PREVIEW-Sanofi seen prolonging Genzyme bid to mull CVRs

* Extension may be used to agree on contingent value rights

* Milestone agreement linked to Campath seen challenging

* CEOs may bump into each other at Davos meeting in January

By Caroline Jacobs and Noelle Mennella

PARIS, Dec 7 (BestGrowthStock) – Sanofi-Aventis (SASY.PA: ) will
likely buy time by extending its $18.5 billion cash offer for
Genzyme (GENZ.O: ) this weekend and try to hammer out a deal that
involves a higher pay-out if the U.S. biotech meets milestones.

The odds are that hardly any Genzyme investors will have
handed their shares this weekend to Sanofi for $69 each while
they have been trading at $70.24, on average, since July 23,
when stories broke of Sanofi’s interest in the group.

The French drugmaker’s tender offer for Genzyme ends at
midnight New York time on Friday.

It launched the offer on Oct. 4, frustrated by encountering
what Sanofi’s Chief Executive Christopher Viehbacher has called
a brick wall in the Genzyme board’s refusal even to just sit
down and talk.

Prolonging the tender would give both companies room to
reach a deal that links Genzyme’s value to the future
performance of its key experimental multiple sclerosis drug
Campath, people familiar with the situation said.

“Such a scenario is not absurd,” said one source close to
the matter, who declined to be identified because he was not
authorised to speak to the media.

Through contingent value rights (CVRs) Sanofi could end up
paying Genzyme investors more if Campath proves to be the
success that Genzyme expects. But investors will need patience.

“Extending the offer as it stands seems somewhat futile but
extending it to bide time and negotiate a CVR and then increase
the offer could be a strategy,” Collins Stewart analyst Emmanuel
Papadakis said. “Sanofi would likely rather base a higher offer
on a CVR than increase it just to get talks going.”

Sanofi has dismissed Genzyme’s $3.5 billion sales estimate
for Campath as “unrealistic” and has pulled together analyst
forecasts giving a $700 million sales average. Since Genzyme
showcased its growth prospects, its shares have lost 2.4

Genzyme Chief Executive Henri Termeer said last month he was
open to a CVR for Campath and Sanofi’s finance chief Jerome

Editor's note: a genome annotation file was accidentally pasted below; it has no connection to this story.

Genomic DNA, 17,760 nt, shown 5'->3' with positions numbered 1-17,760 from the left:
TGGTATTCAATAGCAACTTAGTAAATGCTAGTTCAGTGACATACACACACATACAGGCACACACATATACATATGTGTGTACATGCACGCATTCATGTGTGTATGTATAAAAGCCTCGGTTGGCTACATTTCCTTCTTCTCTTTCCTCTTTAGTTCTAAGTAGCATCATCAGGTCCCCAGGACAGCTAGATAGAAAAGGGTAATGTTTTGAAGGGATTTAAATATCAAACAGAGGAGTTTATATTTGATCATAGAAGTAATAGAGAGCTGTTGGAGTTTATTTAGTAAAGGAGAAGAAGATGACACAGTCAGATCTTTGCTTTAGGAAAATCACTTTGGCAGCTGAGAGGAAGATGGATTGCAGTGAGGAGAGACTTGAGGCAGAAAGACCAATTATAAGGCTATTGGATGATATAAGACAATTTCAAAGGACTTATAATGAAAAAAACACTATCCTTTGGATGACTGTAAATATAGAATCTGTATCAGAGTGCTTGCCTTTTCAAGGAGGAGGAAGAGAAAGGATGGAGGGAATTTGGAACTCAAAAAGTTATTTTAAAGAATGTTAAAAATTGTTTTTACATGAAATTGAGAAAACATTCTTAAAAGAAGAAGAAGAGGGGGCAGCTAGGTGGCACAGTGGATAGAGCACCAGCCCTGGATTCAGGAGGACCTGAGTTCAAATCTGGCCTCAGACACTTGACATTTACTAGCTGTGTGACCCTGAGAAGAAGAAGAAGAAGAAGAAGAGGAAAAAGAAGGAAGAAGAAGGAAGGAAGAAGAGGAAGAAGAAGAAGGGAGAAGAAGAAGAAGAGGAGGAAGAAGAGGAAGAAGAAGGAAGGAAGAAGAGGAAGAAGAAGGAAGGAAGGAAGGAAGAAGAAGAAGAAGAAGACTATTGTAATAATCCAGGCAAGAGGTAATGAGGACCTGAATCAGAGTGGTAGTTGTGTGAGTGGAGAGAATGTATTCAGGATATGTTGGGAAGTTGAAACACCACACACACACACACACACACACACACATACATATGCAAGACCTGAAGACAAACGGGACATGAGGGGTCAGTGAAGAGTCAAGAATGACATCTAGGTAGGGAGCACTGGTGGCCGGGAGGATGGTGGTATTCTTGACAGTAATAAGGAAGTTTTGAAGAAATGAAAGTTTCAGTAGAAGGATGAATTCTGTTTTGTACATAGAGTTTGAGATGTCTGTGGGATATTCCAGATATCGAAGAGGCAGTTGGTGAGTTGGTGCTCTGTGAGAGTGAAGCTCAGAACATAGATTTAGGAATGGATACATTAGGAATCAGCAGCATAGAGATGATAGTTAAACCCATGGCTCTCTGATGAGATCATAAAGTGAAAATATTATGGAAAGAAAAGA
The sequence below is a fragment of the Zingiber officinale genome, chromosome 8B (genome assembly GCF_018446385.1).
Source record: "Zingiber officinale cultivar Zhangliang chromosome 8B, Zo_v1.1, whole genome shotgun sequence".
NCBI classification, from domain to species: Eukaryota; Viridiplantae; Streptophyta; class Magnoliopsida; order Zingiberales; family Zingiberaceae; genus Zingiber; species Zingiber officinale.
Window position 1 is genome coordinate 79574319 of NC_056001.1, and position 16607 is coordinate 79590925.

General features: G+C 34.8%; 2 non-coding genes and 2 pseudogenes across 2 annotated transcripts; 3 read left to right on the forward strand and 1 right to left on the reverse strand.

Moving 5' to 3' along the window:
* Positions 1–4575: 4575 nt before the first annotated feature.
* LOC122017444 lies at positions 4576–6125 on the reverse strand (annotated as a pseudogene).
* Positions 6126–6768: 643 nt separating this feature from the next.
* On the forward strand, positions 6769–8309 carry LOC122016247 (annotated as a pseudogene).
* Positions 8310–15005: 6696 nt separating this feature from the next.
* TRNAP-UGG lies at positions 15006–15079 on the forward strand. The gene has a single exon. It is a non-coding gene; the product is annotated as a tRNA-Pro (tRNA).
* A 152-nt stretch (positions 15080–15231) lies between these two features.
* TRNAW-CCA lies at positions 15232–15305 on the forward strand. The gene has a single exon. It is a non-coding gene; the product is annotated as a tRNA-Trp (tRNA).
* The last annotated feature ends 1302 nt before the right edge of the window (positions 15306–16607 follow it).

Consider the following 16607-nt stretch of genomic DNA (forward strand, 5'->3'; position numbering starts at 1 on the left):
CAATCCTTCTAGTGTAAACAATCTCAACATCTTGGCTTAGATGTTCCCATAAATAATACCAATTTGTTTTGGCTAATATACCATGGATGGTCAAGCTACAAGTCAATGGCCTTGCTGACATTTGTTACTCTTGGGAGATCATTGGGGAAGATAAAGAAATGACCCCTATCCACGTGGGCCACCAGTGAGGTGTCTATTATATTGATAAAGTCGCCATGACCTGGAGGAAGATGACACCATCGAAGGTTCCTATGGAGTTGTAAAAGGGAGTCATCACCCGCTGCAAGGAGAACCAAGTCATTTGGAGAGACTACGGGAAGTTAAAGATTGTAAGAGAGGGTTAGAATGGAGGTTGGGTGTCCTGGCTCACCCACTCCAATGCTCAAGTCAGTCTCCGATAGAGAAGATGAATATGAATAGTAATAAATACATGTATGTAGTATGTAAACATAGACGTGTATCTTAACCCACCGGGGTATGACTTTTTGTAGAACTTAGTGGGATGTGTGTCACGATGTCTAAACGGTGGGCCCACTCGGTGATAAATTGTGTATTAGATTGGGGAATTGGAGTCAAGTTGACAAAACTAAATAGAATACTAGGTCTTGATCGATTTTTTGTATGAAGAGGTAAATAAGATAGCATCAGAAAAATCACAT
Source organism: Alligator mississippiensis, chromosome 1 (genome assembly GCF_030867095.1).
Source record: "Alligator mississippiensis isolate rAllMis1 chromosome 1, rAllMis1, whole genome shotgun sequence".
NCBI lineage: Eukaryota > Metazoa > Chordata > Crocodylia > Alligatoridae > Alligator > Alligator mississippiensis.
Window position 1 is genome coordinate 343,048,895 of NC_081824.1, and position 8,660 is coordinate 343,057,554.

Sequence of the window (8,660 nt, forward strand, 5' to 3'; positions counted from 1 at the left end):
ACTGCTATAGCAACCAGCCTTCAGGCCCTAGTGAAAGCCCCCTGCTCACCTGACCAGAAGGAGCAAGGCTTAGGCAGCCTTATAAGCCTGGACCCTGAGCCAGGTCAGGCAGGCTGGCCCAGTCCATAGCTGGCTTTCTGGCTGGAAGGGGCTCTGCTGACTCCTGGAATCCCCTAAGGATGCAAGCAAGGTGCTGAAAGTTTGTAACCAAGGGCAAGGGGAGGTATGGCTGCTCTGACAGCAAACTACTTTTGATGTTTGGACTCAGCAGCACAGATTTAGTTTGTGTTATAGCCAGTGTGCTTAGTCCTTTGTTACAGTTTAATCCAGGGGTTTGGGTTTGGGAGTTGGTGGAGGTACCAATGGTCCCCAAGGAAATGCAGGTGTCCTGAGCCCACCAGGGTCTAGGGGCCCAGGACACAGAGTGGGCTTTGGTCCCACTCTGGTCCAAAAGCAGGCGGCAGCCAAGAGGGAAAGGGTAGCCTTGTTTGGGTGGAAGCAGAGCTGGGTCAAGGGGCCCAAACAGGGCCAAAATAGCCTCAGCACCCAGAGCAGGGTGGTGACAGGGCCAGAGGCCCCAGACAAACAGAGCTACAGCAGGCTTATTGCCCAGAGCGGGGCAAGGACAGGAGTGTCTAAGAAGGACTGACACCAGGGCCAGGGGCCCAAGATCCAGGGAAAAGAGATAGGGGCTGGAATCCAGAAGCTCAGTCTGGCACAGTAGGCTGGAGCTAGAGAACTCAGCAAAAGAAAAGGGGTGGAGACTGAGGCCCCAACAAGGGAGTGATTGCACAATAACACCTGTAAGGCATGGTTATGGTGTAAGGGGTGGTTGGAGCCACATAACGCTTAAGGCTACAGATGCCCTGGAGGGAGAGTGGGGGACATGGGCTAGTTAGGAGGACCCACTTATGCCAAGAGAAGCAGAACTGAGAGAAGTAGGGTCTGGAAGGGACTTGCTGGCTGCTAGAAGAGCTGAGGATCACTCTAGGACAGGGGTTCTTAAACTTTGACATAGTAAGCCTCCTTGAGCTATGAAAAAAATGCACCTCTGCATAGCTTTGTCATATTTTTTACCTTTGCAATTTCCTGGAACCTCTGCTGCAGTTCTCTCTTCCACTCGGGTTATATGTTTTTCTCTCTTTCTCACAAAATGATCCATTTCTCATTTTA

Contamine told Reuters last week that using such a mechanism to
bridge valuation disputes was interesting “in principle”.

Viehbacher and Termeer have met only once, on Sept. 20, to
discuss the situation, but the two men may well bump into each
other again next month in Davos, when they are both expected to
attend the annual World Economic Forum, from Jan. 26 to 30.

Whether they have anything to discuss will depend on any
progress in behind-the-scenes talks between their advisers.

Another source familiar with the situation said Dec. 10 was
not a hard deadline for Sanofi but just one point in a process,
and Sanofi did not feel under pressure to raise its bid at the


For Genzyme deal calculator:

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For other stories on Genzyme bid battle: [ID:nN20244039]



Viehbacher has repeatedly said he is in no rush and that the
Genzyme situation would not distract from other issues. On
Monday, he became chairman of the main U.S. pharmaceutical
industry group after Jeff Kindler resigned as CEO of Pfizer
(PFE.N: ). [ID:nN06225072]

Analysts agree a CVR could help break the deadlock, though
negotiating the terms will be challenging. But with no rival
bidders for Genzyme, despite attempts by Genzyme to woo others,
Sanofi can take its time to try and get to a deal.

“It will be hard for Sanofi to prove to Genzyme shareholders
that it did its utmost to maximise the value of Campath. After
all, Sanofi needs to try and maximise the value of its entire
multiple sclerosis franchise and not just of one product,” said
a Frankfurt-based analyst who asked not to be named.

Sanofi sells Copaxone and is developing teriflunomide.

When Fresenius (FREG_p.DE: ) bought infusion drugmaker APP in
2008 its takeover price had a tradeable CVR attached that could
deliver an extra payment of up to $6 if APP exceeded core
earnings targets. In fact, the rights (APCVZ.O: ) now trade at
just 4 cents.

At any rate, analysts are convinced Sanofi will ultimately
need to increase its bid if it wants to bag Genzyme. Genzyme
shareholder and board member Ralph Whitworth said early this
month the ingredients for a deal were there but that the current
offer was “not even a good starting point”. [ID:nN02273530]

Buying Genzyme would provide Sanofi with a new area for
growth, the high-margin business of rare diseases, as it seeks
to diversify its business to make up for patent losses that will
take out roughly a third of its 2008 sales base through to 2013.

Sanofi shares have dropped 11 percent this year compared
with a 4.5 percent rise in the European sector (.SXDP: ). Trading
at 6.9 times their expected earnings per share, they are the
cheapest among big European pharma stocks.

(Additional reporting by Julien Ponthus and Blaise Robinson
in Paris, Ben Hirschler in London and Jessica Hall in
Philadelphia; Editing by David Cowell)

PREVIEW-Sanofi seen prolonging Genzyme bid to mull CVRs